The Maurya Empire (326BC - 184BC)


May 1, 2019
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The Maurya Empire is the first known empire in recorded history that spanned most of India into a political unity. However it is indeed apparent that such a unity may have existed in pre-Maurya times. It is widely believed that the Mauya Empire was begun in the 4th century BC. However there is a growing dissent against this view (there is a possibility that modern scholarship may have made some very fundamental errors in the reconstruction of the history of this era, that may have led to a large mistake of several centuries).
Chandragupta Maurya was the first ruler of this empire. He defeated the remnant of the Greek power in India, and set the edifice of a mighty empire. It is believed that it was in 324 BC that he drove the remnants of Greek power left over from Alexander's invasions out of Sindh and Punjab. Around that time, the Greek general, Seleucos invaded India. Chandgragupta defeated the ambitious Greek general, in battles fought mostly in modern Afghanistan. As a result of the campaign, the Greek general had to cede three important provinces, Paropanisadai, Arachosia and Aria (corresponding to modern Kabul, Kandahar and Herat respectively). It is commonly accepted that Chandragupta Maurya's successes were as much due to his own genius as to that of his Prime minister, the legendary Chanankya (also known as Kautilya). Kautilya was a teacher as Takshashila University, and it was there that he spotted Chandragupta as a young child and guided his tremendous career. Kautilya left behind a large manual on statecraft, called the "Kautilya Arthashastra" which is relevent even today. After the defeat of Seleucos, Chandragupta consolidated his empire, and controlled huge areas of land. India was now a leading world power, and maintained diplomatic relations with outside countries.
Chandragupta's son was Brindasura. He became ruler in 301 AD and continued the growth and prosperity of the empire which was entrusted to him.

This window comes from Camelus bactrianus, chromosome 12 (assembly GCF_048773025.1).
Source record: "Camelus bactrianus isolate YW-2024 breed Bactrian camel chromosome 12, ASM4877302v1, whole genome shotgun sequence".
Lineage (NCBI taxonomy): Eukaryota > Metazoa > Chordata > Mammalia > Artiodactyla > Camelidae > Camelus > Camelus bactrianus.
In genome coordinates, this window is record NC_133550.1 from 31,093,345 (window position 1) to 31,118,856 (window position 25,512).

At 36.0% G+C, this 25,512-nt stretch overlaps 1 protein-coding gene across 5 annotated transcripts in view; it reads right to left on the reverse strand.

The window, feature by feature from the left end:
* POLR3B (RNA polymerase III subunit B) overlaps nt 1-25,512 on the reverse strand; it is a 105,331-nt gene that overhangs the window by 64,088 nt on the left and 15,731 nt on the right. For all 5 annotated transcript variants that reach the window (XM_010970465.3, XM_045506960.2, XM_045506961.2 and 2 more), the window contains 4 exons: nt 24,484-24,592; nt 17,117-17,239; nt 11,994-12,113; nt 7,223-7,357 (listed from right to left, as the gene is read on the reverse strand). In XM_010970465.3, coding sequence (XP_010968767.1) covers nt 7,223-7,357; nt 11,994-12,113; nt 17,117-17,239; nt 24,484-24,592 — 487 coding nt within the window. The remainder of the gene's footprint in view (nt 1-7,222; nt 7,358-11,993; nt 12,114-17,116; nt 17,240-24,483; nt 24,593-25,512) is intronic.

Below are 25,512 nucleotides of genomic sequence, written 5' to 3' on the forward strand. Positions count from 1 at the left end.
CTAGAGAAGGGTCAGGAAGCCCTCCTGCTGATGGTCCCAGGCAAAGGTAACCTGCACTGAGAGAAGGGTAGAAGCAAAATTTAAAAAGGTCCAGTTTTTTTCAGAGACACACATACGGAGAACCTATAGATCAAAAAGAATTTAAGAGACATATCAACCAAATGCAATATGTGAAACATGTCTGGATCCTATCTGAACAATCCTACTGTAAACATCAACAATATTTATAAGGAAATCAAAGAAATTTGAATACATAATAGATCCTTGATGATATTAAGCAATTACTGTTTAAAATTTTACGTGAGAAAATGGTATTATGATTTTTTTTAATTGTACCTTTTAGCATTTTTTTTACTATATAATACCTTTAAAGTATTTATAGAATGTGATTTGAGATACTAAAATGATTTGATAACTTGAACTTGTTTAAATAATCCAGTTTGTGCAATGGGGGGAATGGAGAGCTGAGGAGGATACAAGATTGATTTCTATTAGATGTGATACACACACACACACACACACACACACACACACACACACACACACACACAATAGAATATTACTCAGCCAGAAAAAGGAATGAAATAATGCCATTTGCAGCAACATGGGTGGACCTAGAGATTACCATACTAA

After Brindasura came Ashoka, who was one of most famous and greatest rulers in world history. He expanded the Maurya empire further still. His expansion came to a climax with his famous and bloody victory at Kalinga in Orissa. After this victory he was put off by violence of any form, and became a Buddhist. He was a great champion of Buddhism, and was probably the greatest figurein buddhist history after the Buddha. It is mainly due to his efforts to expand buddhism that Buddhism spread around the world. He made extensive efforts to keep peace with all, and left many rock edicts, that have proved very useful in reconstructing his history. However his efforts to expand Buddhism did occasionally entail the use of force at times, and as such he is blamed by some historians for mixing politics and religion to a dangerous level. Ashoka ruled from around 272-235 BC.

After Ashoka's glorious reign, the empire began to rapidly decline in strength. Ashokas sons were relatively lacking in ability, and components of the Maurya empire began to revolt. There were also influxes of foreign invaders. The empire began to shatter. Finally, the last maurya, Brihadratha, was overthrown by one of his generals, Pushyamitra, in 185BC, thus ending the rule of one of the great dynasties of India.

Via : Hindu History
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